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Tuesday, July 05, 2022

UF students feel impacts of Australian wildfires

<p>Firefighters battle the Morton Fire as it burns a home near Bundanoon, New South Wales, Australia, on Thursday, Jan. 23, 2020. (AP Photo/Noah Berger)</p>

Firefighters battle the Morton Fire as it burns a home near Bundanoon, New South Wales, Australia, on Thursday, Jan. 23, 2020. (AP Photo/Noah Berger)

As fires continued to rage across her home country, the feeling of “impending doom” became more and more familiar to Kristina Moore.

Since Australia’s fire season began in July, more than 16 million acres have gone up in flames in New South Wales and Victoria, two Australian states. Caused by a combination of high temperatures, a record-setting drought and lightning strikes, the fires, which have spread across the country, have killed millions of wildlife and destroyed more than 2,500 homes, according to the New York Times

Moore, a 20-year-old sport management sophomore from Sydney, is just one of several UF students feeling the impacts of the Australian wildfires more than 9,000 miles away. 

She said during the past few months, she was never quite sure if, or when, the fires would infringe on the lives of her family and friends. 

“It was more just a waiting game to see if anything would ever personally affect me,” Moore said. “But then there’s that devastation of seeing your favorite places just burn.”

Hoping to lend a hand to her home country, Moore, a small forward and guard on the Florida women’s basketball team, chose to dedicate four games of the season to the Australian wildfires — donating $1 for every point the UF team scored.

Out of the four games, the team scored 220 points in total. However, Moore rounded up to donate $300 between two Australia-based organizations, Port Macquarie Koala Hospital and Drought Angels, which work to rehabilitate wildlife and support rural farmers.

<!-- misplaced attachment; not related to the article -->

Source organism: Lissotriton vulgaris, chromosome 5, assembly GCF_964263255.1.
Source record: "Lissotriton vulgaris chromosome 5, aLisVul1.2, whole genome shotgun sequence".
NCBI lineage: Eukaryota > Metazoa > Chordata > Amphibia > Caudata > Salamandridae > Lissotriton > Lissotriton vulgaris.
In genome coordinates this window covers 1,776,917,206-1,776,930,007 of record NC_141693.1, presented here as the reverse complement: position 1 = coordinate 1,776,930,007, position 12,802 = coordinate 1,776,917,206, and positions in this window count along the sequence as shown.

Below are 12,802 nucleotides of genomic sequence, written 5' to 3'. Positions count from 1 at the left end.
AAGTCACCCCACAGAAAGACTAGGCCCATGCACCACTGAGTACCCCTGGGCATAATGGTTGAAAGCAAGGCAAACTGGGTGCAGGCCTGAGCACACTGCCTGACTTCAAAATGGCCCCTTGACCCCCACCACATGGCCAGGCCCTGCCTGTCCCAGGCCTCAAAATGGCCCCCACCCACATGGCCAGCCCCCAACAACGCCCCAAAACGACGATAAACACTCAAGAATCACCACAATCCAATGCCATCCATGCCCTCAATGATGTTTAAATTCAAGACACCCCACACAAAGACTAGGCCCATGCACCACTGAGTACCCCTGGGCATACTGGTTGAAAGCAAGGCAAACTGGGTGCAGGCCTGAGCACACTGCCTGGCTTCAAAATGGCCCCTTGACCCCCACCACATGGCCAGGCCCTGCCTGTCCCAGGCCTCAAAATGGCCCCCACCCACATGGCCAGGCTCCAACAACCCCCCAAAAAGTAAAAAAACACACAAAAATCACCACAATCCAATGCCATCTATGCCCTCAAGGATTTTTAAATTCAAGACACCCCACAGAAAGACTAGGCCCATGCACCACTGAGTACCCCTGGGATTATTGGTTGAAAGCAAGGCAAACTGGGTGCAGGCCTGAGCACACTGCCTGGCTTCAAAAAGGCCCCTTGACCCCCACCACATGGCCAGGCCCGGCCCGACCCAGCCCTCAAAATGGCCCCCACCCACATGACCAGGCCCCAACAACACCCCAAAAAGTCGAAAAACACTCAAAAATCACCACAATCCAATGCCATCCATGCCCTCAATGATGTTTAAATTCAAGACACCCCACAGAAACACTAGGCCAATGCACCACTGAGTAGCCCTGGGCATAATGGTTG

Though she hasn’t returned to Australia since the fires began, her parents’ plans to visit her in Gainesville during winter break were delayed due to the hazardous smoke.

Moore said she was saddened to see how long it took for people to start talking about the Australian wildfires. She felt as though the damage was already done by the time the world took notice.

“Americans really don’t understand the true impact this had on our country as a whole,” Moore said. 

Steve Johnson, a UF associate professor in wildlife ecology and conservation, was a visiting scholar at James Cook University in Townsville, Queensland, Australia during his sabbatical in 2013 to 2014.

There, he focused on learning more about the conservation history in order to coordinate the UF in Australia: Wildlife Biodiversity study abroad program. He later guided study abroad trips in Northern Queensland in 2015, 2017 and 2019.

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Johnson said just as the recent fires have devastated countless wildlife, their after-effects could also cause death to plants and animals, indirectly, from lack of food and resources.

He specifically raised concern about koalas, who mainly eat eucalyptus leaves, given that many eucalyptus forests have been damaged from the fires. 

The eucalyptus forests have volatile compounds that allow them to burn easily, Johnson said.

Johnson estimates it will be “years or decades” before people know the magnitude of ecological damage from the fires. 

Queensland native Caitlin McQuilkin-Bell, a 22-year-old UF family, youth and community sciences and health education and behavior double-major senior, feels similarly disappointed the wildfires took so long to hit international news, given they started in summer. 

“Why did it take so long for other people to actually realize we need help?” McQuilkin-Bell said. 

McQuilkin-Bell’s family was on evacuation watch from late September to early January as fires burned across her road and property. Queensland Fire and Emergency Services issued a warning in November for residents to evacuate the Scenic Rim region, which includes her hometown. 

While her family didn’t need to evacuate, her friends in Sarabah, a locality 18 miles south of her home in Tamborine, Queensland, were forced to. 

“Close family friends, who we ride horses with, live on a farm, and their house was taken over by fire,” McQuilkin-Bell said. “Their farm was taken over by fire, and they had to evacuate all their horses.” 

She said the devastating impacts of the fires have made her want to return to her hometown Tamborine to help protect her family and home.

“I feel more proud to be Australian because I know now we can bounce back,” McQuilkin-Bell said. “ Sounds weird, but it makes me love my country even more and want to be home."

Firefighters battle the Morton Fire as it burns a home near Bundanoon, New South Wales, Australia, on Thursday, Jan. 23, 2020. (AP Photo/Noah Berger)

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